[Deathpenalty] death penalty news----FLA., CONN., OHIO, ALA., CALIF.
rhalperi at mail.smu.edu
Wed Oct 3 17:50:32 CDT 2007
Brevard death penalty trial about to wrap
Defense attorneys said they expect to wrap up testimony Thursday in the
James Darrell Lewis death penalty trial.
Lewis, 37, was already serving two life sentences for a November 1999
slaying when he pleaded guilty last year to 1st-degree murder and robbery
in connection with the April 14, 1999, beating death of Donald Kirby, a
man whom he lived near in a homeless camp in Rockledge.
Prosecutors contend Lewis -- convicted in 2003 for the robbery and beating
death of an elderly man for drug money -- deserves to die for the killing,
but Lewis lawyers say Lewis was mentally incapacitated at the time of
He has since found religion and sought closure by confessing to the
killing, they said.
At the conclusion of testimony, 12 jurors must decide whether to recommend
a death or life sentence for Lewis. Circuit Judge Lisa Davidson will give
the recommendation great weight before issuing a final ruling.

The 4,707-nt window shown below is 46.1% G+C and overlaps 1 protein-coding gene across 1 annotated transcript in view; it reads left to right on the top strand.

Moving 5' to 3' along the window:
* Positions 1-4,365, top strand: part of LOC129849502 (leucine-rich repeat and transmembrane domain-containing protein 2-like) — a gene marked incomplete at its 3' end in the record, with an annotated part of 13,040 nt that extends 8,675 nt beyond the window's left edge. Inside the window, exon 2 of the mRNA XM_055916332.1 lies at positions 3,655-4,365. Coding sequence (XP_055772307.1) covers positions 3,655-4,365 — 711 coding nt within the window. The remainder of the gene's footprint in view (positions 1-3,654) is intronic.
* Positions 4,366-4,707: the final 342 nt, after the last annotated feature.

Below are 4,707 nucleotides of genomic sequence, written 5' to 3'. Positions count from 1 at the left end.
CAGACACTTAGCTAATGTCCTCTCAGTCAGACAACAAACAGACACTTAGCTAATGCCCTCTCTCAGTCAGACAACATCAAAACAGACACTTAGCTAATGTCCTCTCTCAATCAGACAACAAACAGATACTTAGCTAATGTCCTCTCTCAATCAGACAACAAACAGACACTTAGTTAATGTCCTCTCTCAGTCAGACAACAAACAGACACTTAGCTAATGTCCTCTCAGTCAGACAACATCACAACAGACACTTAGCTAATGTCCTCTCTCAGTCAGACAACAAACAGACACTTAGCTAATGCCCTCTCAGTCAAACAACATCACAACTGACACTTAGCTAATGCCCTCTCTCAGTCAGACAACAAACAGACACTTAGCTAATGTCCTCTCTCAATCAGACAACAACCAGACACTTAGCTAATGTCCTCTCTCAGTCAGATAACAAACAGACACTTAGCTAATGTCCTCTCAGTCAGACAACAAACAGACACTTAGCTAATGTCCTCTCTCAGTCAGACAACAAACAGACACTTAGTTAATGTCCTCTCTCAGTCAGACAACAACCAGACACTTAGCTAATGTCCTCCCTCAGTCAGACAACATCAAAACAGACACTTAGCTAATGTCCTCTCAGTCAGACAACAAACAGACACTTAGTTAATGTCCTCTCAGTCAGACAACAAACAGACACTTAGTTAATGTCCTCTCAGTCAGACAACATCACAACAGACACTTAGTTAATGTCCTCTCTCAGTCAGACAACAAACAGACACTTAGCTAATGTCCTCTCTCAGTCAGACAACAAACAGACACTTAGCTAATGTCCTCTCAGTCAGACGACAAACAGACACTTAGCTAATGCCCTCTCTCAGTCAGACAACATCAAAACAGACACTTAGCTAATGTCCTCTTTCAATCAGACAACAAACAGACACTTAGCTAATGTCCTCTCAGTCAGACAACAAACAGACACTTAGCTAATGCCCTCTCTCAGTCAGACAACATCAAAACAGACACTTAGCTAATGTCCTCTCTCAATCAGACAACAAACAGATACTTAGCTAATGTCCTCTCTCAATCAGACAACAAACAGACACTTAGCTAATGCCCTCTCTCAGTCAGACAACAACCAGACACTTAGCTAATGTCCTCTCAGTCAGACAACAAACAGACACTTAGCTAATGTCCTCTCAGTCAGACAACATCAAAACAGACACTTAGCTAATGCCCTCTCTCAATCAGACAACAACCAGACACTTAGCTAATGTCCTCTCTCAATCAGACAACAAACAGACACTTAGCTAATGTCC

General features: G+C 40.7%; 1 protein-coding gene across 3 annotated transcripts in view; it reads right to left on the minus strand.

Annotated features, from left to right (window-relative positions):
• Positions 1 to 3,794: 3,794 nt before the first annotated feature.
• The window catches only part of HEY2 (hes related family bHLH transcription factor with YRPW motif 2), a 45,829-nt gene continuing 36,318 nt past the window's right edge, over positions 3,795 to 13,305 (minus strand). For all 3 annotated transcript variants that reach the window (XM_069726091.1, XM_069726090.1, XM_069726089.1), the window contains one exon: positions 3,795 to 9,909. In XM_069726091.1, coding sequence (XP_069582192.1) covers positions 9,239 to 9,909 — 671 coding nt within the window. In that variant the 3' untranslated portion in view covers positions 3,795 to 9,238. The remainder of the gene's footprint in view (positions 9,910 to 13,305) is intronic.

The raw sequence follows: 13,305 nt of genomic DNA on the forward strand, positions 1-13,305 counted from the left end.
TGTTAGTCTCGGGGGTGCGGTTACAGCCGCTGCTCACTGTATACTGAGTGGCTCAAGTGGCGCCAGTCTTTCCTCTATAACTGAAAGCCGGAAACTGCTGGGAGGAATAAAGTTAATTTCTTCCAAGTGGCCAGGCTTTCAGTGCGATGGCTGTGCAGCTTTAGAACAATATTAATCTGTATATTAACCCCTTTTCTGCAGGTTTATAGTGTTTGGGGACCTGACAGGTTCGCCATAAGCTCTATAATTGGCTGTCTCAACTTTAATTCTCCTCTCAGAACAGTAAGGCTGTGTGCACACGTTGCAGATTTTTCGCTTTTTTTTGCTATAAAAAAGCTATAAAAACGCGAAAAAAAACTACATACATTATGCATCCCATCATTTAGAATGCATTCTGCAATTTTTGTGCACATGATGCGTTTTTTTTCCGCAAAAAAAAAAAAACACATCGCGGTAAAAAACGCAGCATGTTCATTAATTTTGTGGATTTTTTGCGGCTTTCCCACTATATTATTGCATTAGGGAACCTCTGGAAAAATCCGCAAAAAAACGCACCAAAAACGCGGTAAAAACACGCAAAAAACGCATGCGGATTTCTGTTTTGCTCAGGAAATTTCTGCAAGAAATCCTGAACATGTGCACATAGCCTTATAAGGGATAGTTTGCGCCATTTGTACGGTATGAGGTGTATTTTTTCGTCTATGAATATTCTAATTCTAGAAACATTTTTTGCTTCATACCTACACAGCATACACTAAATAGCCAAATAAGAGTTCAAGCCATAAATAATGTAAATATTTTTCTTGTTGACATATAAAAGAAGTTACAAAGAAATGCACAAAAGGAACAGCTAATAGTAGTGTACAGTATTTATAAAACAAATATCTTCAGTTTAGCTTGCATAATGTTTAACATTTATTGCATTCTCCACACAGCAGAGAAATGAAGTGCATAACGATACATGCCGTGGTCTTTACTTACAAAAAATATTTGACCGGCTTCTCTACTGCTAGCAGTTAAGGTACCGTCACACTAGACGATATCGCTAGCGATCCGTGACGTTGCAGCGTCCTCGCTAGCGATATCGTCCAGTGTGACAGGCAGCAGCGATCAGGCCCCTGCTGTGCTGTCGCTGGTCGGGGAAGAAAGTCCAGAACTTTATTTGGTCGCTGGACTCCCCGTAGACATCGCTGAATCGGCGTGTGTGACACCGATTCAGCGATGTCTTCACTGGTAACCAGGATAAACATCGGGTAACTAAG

(source: Florida Today)
Shooter won't testify in WL murders, faces death penalty prosecution
Admitted killer Jose "Joey" Guzman was expected to be one of the state's
star witnesses in a triple murder trial, but he instead refused to honor a
plea deal and now faces his own death penalty prosecution.
Guzman, 26, had agreed to testify how his cousin, Michael Castillo, 23,
drove him to and from B&B Automotive in Windsor Locks on July 30, 2003
where Guzman shot to death 3 men.
In exchange for his testimony, Guzman -who pleaded guilty to 2 counts of
capital felony in June 2005 - was to get a life prison sentence.
But when called to the witness stand Monday, Guzman told Hartford Superior
Court Judge Joseph Q. Koletsky he wasn't ready to testify against
Prosecutors Dennis J. O'Connor and Robin Krawczyk agreed to give Guzman
another day to reconsider his reluctance.
Late Tuesday afternoon, with the jury out, a handcuffed and shackled
Guzman was recalled to the stand. O'Connor asked Guzman if he was prepared
"No, sir," Guzman said, with his lawyers, Sarah Bernstein and Michael
Courtney, looking on.
Koletsky asked Guzman if he understood that his refusal to honor his plea